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Too much ambiguity in Sony’s streaming deals for summary judgement on 19’s sales v licence litigation, says judge

By | Published on Friday 30 September 2016

Sony Music

The long running sales v licence debate will continue in the US after a judge this week refused (in the main) to provide a summary judgement in either side’s favour in the ongoing dispute between 19 Entertainment and Sony Music.

As previously reported, 19, which reps various ‘American Idol’ winners whose music was subsequently distributed by Sony, sued the major with various gripes about the way it was paying and reporting royalties. One of those gripes was the way Sony pays royalties on digital income, and how pre-streaming contracts are interpreted when it comes to sharing monies paid over by Spotify et al.

The way digital royalties are paid on pre-digital record contracts has been a long-running bugbear of the artist community that originally went legal as iTunes revenues started to boom ten years ago. Record contracts often pay different royalties to artists on different revenue streams, a common distinction being between sales income and licensing income, the latter often getting artists a 50% royalty, while on the former the label will pay out much less, often 15% on later pre-digital contracts, and even less on older deals.

Most labels treated downloads as sales, even though the record industry’s contracts with the download stores were clearly licensing deals. Some labels argued that downloads were simply a digital replacement of physical discs, and should be treated as such in royalty terms, whatever the semantics of legacy deals may be. Others insisted that their arrangements with the likes of iTunes were distribution deals, or some other agreement that didn’t use the word ‘licence’. But, generally unconvinced by all that, a plethora of heritage artists – mainly in the US – sued for a licence royalty to be paid on downloads.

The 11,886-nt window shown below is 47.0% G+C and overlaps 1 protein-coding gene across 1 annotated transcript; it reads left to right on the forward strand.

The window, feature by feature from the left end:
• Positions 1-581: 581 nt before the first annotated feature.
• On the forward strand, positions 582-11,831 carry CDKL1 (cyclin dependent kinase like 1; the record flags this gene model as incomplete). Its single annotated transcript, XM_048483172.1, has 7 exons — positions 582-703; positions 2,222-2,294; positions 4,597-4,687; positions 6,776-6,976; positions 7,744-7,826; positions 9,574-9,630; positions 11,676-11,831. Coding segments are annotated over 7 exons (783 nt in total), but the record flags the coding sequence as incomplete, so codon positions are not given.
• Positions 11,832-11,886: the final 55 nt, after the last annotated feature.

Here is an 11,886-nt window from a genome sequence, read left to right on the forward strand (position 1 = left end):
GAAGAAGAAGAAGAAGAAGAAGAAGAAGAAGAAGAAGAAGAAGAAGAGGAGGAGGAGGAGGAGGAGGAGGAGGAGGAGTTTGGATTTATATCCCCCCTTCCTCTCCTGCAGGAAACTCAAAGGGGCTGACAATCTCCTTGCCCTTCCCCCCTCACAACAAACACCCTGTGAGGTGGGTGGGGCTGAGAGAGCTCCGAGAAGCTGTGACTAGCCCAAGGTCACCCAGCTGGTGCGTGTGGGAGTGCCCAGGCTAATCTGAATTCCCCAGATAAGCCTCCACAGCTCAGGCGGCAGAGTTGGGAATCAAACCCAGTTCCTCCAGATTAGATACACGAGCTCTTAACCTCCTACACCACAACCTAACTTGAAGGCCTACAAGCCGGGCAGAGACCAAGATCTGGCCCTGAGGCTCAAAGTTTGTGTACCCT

The landmark case in this domain was between Universal Music and early Eminem collaborators FBT Productions, in which the latter basically won the argument. A number of class actions against the majors followed, though these were in the main settled, with most artists accepting just nominal increases in the royalties they received on downloads, a long way off the 50% that would be paid on a true licence.

The fact that so many heritage acts seemingly accepted those slight increases arguably demonstrates a common problem for the wider artist community, which is that big rights owners will always be better equipped and better resourced to fight long and tedious legal battles, making lacklustre but quick-win settlements attractive on the artist side. Meanwhile, the assumption is that big name artists with the resources to go to court are usually offered more preferential deals behind closed doors that are then NDA-ed to the sky.

But that was downloads, what about streams? Isn’t the argument that streams should be treated as a licence rather than a sale even stronger? Well, that’s what 19 reckons, hence it included the sales v licence debate in its wider dispute with Sony Music.